Shipping traffic through Egypt's Suez Canal resumed Monday after a giant container ship that had been blocking the busy waterway for almost a week was refloated, the canal authority said.
The 400-meter (430-yard) Ever Given became jammed diagonally across a southern section of the canal in high winds early last Tuesday, halting traffic on the shortest shipping route between Europe and Asia.
"She's free," an official involved in the salvage operation was cited as saying by Reuters.
After dredging and excavation work over the weekend, rescue workers from the Suez Canal Authority (SCA) and a team from Dutch firm Smit Salvage succeeded in partially refloating the vessel early on Monday using tug boats, two marine and shipping sources said.
Efforts to completely free the ship continued throughout the day.
Video released by the SCA showed the Ever Given being escorted by the tugboats that helped free it, each sounding off their horns in jubilation after nearly a week of chaos.
“We pulled it off!” Peter Berdowski, CEO of Boskalis, the salvage firm hired to extract the Ever Given, was cited by The Associated Press as saying in a statement. “I am excited to announce that our team of experts, working in close collaboration with the Suez Canal Authority, successfully refloated the Ever Given ... thereby making free passage through the Suez Canal possible again."
At least 369 vessels have piled up on either end of the canal, waiting to transit the canal, including dozens of container ships, bulk carriers, oil tankers and liquefied natural gas (LNG) or liquefied petroleum gas (LPG) vessels, SCA Chairman Osama Rabie said.
The SCA has said it can accelerate convoys through the canal once the Ever Given is freed. "We will not waste one second," Rabie told Egyptian state television.
He said it could take from two-and-a-half to three days to clear the backlog, and the canal source said more than 100 ships would be able to enter the channel daily.
Shipping group Maersk said the knock-on disruptions to global shipping could take weeks or months to unravel. Data firm Refinitiv estimated it could take more than 10 days to clear the backlog of ships.
After hauling the fully laden 220,000-ton vessel over the canal bank, the salvage team was pulling the vessel toward the Great Bitter Lake, a wide stretch of water halfway between the north and south end of the canal, where the ship will undergo technical inspection, canal authorities said.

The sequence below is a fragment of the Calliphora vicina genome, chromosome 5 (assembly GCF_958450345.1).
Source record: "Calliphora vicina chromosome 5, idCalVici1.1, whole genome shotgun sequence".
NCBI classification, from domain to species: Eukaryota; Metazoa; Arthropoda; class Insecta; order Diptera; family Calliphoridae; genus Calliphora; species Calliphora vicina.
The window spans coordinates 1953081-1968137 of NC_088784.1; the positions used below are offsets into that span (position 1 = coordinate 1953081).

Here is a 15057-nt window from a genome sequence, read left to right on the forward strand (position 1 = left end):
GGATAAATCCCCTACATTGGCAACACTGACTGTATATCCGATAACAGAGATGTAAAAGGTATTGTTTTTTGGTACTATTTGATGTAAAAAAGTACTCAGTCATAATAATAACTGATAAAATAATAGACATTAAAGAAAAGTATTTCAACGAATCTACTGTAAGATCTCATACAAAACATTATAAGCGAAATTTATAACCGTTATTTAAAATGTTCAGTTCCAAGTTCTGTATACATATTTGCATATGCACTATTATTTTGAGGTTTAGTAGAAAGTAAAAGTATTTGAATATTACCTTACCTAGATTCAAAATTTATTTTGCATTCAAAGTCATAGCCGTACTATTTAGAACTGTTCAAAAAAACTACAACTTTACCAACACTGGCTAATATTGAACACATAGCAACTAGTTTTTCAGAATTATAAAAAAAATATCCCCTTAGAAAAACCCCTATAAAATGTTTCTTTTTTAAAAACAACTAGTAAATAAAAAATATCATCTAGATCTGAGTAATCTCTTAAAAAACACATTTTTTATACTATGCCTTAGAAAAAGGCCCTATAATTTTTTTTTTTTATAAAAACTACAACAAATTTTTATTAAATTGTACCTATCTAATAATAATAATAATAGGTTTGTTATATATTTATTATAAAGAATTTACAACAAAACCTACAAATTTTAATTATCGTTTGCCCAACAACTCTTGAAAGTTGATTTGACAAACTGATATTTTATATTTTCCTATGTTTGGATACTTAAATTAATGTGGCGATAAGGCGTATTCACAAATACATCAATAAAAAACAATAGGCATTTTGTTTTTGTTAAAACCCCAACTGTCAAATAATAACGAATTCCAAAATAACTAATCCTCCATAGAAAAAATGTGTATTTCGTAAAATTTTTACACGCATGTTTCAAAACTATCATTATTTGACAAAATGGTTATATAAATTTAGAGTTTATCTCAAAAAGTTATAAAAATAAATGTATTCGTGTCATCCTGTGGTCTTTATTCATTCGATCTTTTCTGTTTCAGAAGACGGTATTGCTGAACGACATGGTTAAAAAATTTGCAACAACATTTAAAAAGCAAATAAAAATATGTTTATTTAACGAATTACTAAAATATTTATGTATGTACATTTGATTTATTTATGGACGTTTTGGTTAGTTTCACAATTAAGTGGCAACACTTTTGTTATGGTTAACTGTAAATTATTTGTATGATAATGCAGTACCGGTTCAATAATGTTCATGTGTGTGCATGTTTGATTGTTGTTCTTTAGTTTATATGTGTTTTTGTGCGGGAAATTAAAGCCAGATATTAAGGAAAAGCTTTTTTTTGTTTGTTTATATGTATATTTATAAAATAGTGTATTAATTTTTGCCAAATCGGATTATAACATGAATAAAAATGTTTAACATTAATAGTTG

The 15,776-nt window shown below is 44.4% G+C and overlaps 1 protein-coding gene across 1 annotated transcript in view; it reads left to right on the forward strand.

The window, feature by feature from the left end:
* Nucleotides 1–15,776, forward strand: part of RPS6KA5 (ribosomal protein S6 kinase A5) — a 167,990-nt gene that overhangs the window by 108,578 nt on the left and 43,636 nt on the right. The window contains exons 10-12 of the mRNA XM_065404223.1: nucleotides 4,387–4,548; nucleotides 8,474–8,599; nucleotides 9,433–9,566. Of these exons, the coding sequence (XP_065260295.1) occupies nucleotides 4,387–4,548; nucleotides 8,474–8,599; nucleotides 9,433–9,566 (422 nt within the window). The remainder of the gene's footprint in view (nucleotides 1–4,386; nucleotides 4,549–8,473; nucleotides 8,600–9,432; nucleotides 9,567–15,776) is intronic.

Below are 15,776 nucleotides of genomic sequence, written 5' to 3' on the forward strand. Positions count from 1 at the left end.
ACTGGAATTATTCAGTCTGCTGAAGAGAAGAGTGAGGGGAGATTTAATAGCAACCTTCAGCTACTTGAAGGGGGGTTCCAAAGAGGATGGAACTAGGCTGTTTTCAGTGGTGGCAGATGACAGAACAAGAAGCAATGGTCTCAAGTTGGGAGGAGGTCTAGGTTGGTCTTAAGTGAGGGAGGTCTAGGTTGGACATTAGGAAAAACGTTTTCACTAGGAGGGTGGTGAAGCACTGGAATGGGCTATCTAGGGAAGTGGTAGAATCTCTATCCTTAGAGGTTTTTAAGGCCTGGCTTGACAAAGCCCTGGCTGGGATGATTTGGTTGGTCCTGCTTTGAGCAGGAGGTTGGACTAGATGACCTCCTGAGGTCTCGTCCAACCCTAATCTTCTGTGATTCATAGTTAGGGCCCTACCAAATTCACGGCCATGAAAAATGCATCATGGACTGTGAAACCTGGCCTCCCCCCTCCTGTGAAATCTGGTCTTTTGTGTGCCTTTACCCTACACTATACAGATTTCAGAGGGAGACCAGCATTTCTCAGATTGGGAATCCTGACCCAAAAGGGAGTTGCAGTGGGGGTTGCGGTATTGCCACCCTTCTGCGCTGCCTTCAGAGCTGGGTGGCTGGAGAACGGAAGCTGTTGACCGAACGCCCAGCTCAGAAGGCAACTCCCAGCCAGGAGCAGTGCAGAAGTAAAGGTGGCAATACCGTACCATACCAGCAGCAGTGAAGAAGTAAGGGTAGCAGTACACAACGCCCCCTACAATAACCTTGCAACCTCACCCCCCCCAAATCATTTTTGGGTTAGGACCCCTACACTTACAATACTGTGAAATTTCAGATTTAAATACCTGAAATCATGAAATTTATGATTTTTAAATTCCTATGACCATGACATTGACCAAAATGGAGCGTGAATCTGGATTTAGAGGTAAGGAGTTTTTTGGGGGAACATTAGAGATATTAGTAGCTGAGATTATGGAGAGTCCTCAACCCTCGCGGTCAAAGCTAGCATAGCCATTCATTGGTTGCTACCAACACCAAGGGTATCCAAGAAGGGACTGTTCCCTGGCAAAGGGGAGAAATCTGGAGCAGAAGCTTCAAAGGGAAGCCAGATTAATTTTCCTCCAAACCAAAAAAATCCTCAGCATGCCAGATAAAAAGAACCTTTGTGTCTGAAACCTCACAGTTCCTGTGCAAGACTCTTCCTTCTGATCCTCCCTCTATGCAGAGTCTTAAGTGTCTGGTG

The obstruction has created a massive traffic jam in the vital passage, holding up $9 billion each day in global trade and straining supply chains already burdened by the coronavirus pandemic.
Meanwhile, dozens of vessels have opted for the alternate route around the Cape of Good Hope at Africa’s southern tip – a 5,000-kilometer (3,100-mile) detour that adds some two weeks to journeys and costs ships hundreds of thousands of dollars in fuel and other costs.
The freeing of the vessel came after dredgers vacuumed up sand and mud from the vessel’s bow and 10 tugboats pushed and pulled the vessel for five days, managing to partially refloat it at dawn.
It wasn’t clear whether the Ever Given, a Panama-flagged, Japanese-owned ship hauling goods from Asia to Europe, would continue to its original destination of Rotterdam or if it would need to enter another port for repairs.
In a statement, Evergreen Line said the container ship would be inspected for seaworthiness.
Evergreen informed that decisions regarding the vessel's cargo would be made after the inspection and that it would coordinate with the ship's owner after investigation reports were completed.
Ship operators did not offer a timeline for the reopening of the crucial canal, which carries over 10% of global trade, including 7% of the world’s oil. Over 19,000 ships passed through last year, according to canal authorities.
Millions of barrels of oil and liquified natural gas flow through the artery from the Persian Gulf to Europe and North America. Goods made in China – furniture, clothes, supermarket basics – bound for Europe also must go through the canal, or else take the detour around Africa.
The unprecedented shutdown had threatened to disrupt oil and gas shipments to Europe from the Middle East and raised fears of extended delays, goods shortages and rising costs for consumers.
The salvage operation successfully relied on tugs and dredgers alone, allowing authorities to avoid the far more complex and lengthy task of lightening the vessel by offloading its 20,000 containers.
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